We were in Lapanto, Arkansas and saw some big cotton fields. Johnny Cash is from there and was a cotton picker. The Novel by Grisham, The Painted House was written for that area, the movie was filmed there. Johnny wrote and sang, the song that had the lines, “Jump down turn around pick a bail of cotton, jump down turn around pick a bail a day.” The locals said Johnny was known for picking a bail a day. That is 400 lbs of cotton.
(Sherry & I on the porch of the Painted House)
Now my sister Shirl is growing cotton. No not acres, but a few stalks (methinks).
Shirl volunteers at the Belmont, NC Historical Society. She enjoys it, She,like me, moved to Belmont in 1954, she married and left soon after, I stayed for a couple years. Upon her return she has enjoyed rolling back the years and looking at history.
Belmont was a cotton mill town. There were approx 26 mills in town, that is amazing to me, that only one or two remain partially operating.
Our politicians allowed our jobs here and probably where you are to be shipped out of the country. I still wonder what every one is doing for jobs now. Of course with 8-9% unemployment many are out of work.
The Imperial, above built in 1904, below this is even gone.
We still grow cotton in NC and the USA. I snapped a few pictures of cotton fields as we traveled. We saw huge loads of cotton in Arizona (I believe). Once back breaking work, the mechanical cotton pickers do the job, not as well as hand picking, but they do a good job.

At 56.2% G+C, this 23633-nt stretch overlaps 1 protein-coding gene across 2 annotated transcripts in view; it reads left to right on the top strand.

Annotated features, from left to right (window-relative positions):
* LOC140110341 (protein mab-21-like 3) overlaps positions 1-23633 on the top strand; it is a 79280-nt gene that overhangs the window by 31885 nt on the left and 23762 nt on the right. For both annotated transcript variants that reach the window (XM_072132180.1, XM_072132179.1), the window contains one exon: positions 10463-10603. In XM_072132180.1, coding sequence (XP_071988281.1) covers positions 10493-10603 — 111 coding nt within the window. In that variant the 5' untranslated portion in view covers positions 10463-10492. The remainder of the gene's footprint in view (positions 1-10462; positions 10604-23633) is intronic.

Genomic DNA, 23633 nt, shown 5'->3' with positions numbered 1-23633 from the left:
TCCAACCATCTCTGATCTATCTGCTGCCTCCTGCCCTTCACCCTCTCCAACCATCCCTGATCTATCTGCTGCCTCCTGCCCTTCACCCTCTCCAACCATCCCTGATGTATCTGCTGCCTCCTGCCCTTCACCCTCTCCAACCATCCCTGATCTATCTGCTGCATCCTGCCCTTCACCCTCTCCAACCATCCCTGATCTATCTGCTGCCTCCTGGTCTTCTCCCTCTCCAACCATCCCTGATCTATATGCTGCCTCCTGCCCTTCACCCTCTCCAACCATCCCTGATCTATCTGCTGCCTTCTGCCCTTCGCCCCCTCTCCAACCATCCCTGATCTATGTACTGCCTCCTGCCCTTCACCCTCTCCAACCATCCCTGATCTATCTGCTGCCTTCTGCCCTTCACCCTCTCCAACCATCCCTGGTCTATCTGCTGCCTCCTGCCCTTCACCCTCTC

When I was in HS there was a course in ‘Textile engineering’, it was sort of a Crip course with 3 credits, so I took it. I really never liked school but I enjoyed taking the bus over to the Textile School for the morning.
(Making the sliver in the tall cans from the carding machine, I believe Sherry’s dad was in this area).
(Tall cans at the back, forming the roving)
The process is fascinating, from the picker/carding machine that form the cotton blanket of fibers, then into little puffy ropes (called slivers), then the slubbers that pull and wind this rope into a smaller stream of cotton (roving), then to the spinner that spins the cotton into a thread. The small threads then are ran thru twisters that actually make the thread, the size is determined by how many smaller threads are ran thru it.
(Spinning room from the 1900’s to many this seems terrible the kids working, but to them if they were back on the farm they would have been working)
It then goes to a winder who winds it onto a standard spool for the weavers and dye house.
(I may have some processes out of order or missed one)
(A prized picture in Sherry’s family, pointing to her dad)
Sherry’s Mama worked as a spinner, starting at 12 yrs old. Sherry worked in a Hosiery Mill. In the early 30’s my daddy was a loom fixer and my mama was a weaver.
Charlie Pride sang a song, “But I never picked Cotton”. I never worked in a cotton mill, but I have known some wonderful folk who did. Cotton is an amazing plant, it’s fruit produces some beautiful and useful material, you may be wearing some.
Sherry’s parents were working in a mill in North Carolina, my parents were working on a farm in Georgia, about 100 years ago.
You would be amazed at the skills of the cotton mill worker.
Looks like an Auto truck
Love the miniature Pick-up!